The eleventh chapter (“The role of the church”) and the final section (“The Transformation of Community”) connects it all together – the engine of biblical citizenship is attached to the vehicle of the church. Church is begat by and begets disciples of Christ and so provides the location for distinctive, subversive citizenship of the life-giving kind.

The statement… that governments do not and cannot create the values upon which both government and citizenship depend, raises an obvious question. Where are they formed, then? Worship provides a major part of the answer, not just for religious communities, but for all people, because all people worship… What we serve shapes us. Our heart will always be where our treasure is… Christian worship is transformative. (page 122)

Just as 1 Corinthians ends with the vision of resurrection hope in chapter 15, so the involved transformative church, producing distinctive, subversive public disciple-citizens, can only do so when it lives out its eschatological identity. The church can only be the church when it lives on the truth that in Christ the kingdom has come and in Christ the eternal things of this life and this world will pass through to eternity.

Earth and heaven will be shaken. Only those things which can endure the consuming fire will remain. But then there will be Sabbath, as the new creation is complete…

Jesus… saw human history as divided between two ages… the critical dividing point was not the final judgment, but his own proclamation and ministry…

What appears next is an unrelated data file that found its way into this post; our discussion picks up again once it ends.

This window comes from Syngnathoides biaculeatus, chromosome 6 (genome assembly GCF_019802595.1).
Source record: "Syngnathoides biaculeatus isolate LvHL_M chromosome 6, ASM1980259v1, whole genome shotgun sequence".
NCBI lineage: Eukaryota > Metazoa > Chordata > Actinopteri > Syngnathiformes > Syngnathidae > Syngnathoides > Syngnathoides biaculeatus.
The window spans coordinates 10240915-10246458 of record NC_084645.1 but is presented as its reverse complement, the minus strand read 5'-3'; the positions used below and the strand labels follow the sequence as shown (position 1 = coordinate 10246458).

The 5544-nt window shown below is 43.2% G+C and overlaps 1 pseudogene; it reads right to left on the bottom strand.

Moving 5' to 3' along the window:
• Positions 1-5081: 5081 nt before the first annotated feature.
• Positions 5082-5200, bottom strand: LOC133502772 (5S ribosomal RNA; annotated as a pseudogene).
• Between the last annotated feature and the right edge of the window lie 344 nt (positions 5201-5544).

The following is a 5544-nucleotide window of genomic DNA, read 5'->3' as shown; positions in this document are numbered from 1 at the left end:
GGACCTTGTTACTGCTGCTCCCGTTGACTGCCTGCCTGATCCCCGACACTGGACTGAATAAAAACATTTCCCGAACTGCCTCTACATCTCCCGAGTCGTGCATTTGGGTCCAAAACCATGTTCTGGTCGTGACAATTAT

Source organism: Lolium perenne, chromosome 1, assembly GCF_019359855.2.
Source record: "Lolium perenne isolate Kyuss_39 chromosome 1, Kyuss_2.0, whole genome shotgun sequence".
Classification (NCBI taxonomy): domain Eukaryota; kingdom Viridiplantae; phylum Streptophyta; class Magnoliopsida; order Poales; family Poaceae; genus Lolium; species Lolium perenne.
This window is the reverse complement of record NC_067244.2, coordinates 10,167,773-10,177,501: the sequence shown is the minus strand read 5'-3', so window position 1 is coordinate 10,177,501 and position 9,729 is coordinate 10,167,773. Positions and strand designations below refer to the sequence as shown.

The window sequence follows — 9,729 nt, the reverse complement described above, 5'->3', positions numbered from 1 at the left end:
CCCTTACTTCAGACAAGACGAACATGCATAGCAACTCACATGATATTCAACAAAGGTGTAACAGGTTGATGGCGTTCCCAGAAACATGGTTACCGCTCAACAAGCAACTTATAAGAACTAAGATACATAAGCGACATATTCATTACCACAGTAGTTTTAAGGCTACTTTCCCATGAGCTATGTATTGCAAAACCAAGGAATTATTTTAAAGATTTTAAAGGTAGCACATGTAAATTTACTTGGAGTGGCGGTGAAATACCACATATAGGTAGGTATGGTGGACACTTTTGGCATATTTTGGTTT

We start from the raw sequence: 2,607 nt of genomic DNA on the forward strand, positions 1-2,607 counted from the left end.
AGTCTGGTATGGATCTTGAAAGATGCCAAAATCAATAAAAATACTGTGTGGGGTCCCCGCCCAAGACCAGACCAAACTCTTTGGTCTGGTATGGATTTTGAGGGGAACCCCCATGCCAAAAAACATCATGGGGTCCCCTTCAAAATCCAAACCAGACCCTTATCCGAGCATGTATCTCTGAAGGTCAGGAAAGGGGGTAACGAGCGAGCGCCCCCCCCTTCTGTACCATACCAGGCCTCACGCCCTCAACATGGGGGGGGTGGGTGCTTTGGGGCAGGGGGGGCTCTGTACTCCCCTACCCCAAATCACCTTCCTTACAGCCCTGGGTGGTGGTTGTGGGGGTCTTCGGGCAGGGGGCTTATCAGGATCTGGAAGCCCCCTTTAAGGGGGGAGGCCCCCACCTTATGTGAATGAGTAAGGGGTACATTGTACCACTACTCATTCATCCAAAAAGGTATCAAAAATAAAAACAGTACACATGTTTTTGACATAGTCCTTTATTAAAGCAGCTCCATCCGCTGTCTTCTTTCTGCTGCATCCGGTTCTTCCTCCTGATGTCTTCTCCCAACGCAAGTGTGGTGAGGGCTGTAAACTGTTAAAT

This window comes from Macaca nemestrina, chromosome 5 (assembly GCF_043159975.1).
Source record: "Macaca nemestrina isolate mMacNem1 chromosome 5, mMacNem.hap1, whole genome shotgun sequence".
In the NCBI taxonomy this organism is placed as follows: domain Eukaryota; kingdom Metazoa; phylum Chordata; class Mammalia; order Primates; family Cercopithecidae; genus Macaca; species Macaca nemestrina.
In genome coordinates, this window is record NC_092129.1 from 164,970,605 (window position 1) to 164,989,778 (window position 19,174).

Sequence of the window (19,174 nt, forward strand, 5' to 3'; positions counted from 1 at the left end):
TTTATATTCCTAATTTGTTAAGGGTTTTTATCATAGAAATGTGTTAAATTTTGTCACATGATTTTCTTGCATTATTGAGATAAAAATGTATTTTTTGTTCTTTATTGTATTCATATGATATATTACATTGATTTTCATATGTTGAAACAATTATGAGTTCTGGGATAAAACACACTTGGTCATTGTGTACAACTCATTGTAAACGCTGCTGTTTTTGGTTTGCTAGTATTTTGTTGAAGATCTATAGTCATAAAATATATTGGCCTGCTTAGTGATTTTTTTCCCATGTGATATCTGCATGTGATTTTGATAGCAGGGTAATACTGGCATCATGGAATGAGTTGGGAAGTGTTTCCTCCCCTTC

In the new heaven and earth there would be no more blindness, lameness, deafness or death. There would be no poverty. The Son of God would be at the heart and centre of the new creation. But this was no longer completely future. In and through Jesus, it was starting now. (pages 148-149)

And, quoting Backham and Hart,

Christians care called to identify and to become involved with God’s Spirit in all that he is doing to fashion a genuine presence of the new within the midst of the old, drawing it into self-transcendent, albeit partial, anticipations of what will ultimately be. (page 172)

And so the fundamental call of the book is to be Christlike, to follow Jesus. Jesus, who did not self-actualise but lived only in obedience to the father, by the power of the Spirit. Jesus who came to the world, identifying with it, having compassion on it, teaching, taking action, building community and counting the cost – the cost of suffering – that would make it happen. That way doesn’t just dictate the labels of individuals, it transforms lives and shapes hearts, and, when done well in public, it changes the world and lasts for eternity.

This book is theologically firm and kerygmatically fervent. It captures the heart of Christ-focused emerging churches around the world – from Driscoll to Church Army to the Imagine Project here in Tasmania. I will be using this book again and again because it shines a light.